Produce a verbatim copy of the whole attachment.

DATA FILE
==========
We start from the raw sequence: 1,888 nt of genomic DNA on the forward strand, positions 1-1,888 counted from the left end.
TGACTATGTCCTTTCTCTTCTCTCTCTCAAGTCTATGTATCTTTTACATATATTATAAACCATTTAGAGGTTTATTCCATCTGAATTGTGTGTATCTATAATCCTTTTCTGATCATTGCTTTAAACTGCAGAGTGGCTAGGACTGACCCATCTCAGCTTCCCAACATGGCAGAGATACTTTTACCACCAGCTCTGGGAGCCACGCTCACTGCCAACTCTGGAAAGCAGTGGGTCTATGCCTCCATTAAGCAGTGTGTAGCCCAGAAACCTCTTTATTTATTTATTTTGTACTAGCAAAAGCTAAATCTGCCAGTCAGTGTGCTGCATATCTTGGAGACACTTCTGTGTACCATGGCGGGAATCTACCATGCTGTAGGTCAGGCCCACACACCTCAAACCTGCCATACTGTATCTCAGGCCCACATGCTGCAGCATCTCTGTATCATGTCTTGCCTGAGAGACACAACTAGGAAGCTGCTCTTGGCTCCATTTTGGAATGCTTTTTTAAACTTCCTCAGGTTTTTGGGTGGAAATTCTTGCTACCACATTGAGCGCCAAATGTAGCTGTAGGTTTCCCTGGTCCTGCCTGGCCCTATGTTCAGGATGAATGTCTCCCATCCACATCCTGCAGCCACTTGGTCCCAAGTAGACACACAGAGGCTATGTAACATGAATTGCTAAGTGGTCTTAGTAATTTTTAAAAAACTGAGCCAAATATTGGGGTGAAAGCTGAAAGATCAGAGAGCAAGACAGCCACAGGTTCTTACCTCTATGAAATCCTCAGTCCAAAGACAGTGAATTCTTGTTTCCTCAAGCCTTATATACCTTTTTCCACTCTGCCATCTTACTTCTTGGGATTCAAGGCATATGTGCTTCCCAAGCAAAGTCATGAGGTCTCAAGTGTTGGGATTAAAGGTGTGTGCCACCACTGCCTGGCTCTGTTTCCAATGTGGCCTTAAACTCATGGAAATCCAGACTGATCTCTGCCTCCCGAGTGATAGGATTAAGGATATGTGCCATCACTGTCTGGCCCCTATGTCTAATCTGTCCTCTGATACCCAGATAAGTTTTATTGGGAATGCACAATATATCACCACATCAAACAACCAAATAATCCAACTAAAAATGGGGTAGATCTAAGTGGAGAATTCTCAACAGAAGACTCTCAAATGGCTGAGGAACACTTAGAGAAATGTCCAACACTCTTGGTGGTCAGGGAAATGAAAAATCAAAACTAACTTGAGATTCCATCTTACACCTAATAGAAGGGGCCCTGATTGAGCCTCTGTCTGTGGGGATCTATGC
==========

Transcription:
We start from the raw sequence: 1,888 nt of genomic DNA on the forward strand, positions 1-1,888 counted from the left end.
TGACTATGTCCTTTCTCTTCTCTCTCTCAAGTCTATGTATCTTTTACATATATTATAAACCATTTAGAGGTTTATTCCATCTGAATTGTGTGTATCTATAATCCTTTTCTGATCATTGCTTTAAACTGCAGAGTGGCTAGGACTGACCCATCTCAGCTTCCCAACATGGCAGAGATACTTTTACCACCAGCTCTGGGAGCCACGCTCACTGCCAACTCTGGAAAGCAGTGGGTCTATGCCTCCATTAAGCAGTGTGTAGCCCAGAAACCTCTTTATTTATTTATTTTGTACTAGCAAAAGCTAAATCTGCCAGTCAGTGTGCTGCATATCTTGGAGACACTTCTGTGTACCATGGCGGGAATCTACCATGCTGTAGGTCAGGCCCACACACCTCAAACCTGCCATACTGTATCTCAGGCCCACATGCTGCAGCATCTCTGTATCATGTCTTGCCTGAGAGACACAACTAGGAAGCTGCTCTTGGCTCCATTTTGGAATGCTTTTTTAAACTTCCTCAGGTTTTTGGGTGGAAATTCTTGCTACCACATTGAGCGCCAAATGTAGCTGTAGGTTTCCCTGGTCCTGCCTGGCCCTATGTTCAGGATGAATGTCTCCCATCCACATCCTGCAGCCACTTGGTCCCAAGTAGACACACAGAGGCTATGTAACATGAATTGCTAAGTGGTCTTAGTAATTTTTAAAAAACTGAGCCAAATATTGGGGTGAAAGCTGAAAGATCAGAGAGCAAGACAGCCACAGGTTCTTACCTCTATGAAATCCTCAGTCCAAAGACAGTGAATTCTTGTTTCCTCAAGCCTTATATACCTTTTTCCACTCTGCCATCTTACTTCTTGGGATTCAAGGCATATGTGCTTCCCAAGCAAAGTCATGAGGTCTCAAGTGTTGGGATTAAAGGTGTGTGCCACCACTGCCTGGCTCTGTTTCCAATGTGGCCTTAAACTCATGGAAATCCAGACTGATCTCTGCCTCCCGAGTGATAGGATTAAGGATATGTGCCATCACTGTCTGGCCCCTATGTCTAATCTGTCCTCTGATACCCAGATAAGTTTTATTGGGAATGCACAATATATCACCACATCAAACAACCAAATAATCCAACTAAAAATGGGGTAGATCTAAGTGGAGAATTCTCAACAGAAGACTCTCAAATGGCTGAGGAACACTTAGAGAAATGTCCAACACTCTTGGTGGTCAGGGAAATGAAAAATCAAAACTAACTTGAGATTCCATCTTACACCTAATAGAAGGGGCCCTGATTGAGCCTCTGTCTGTGGGGATCTATGC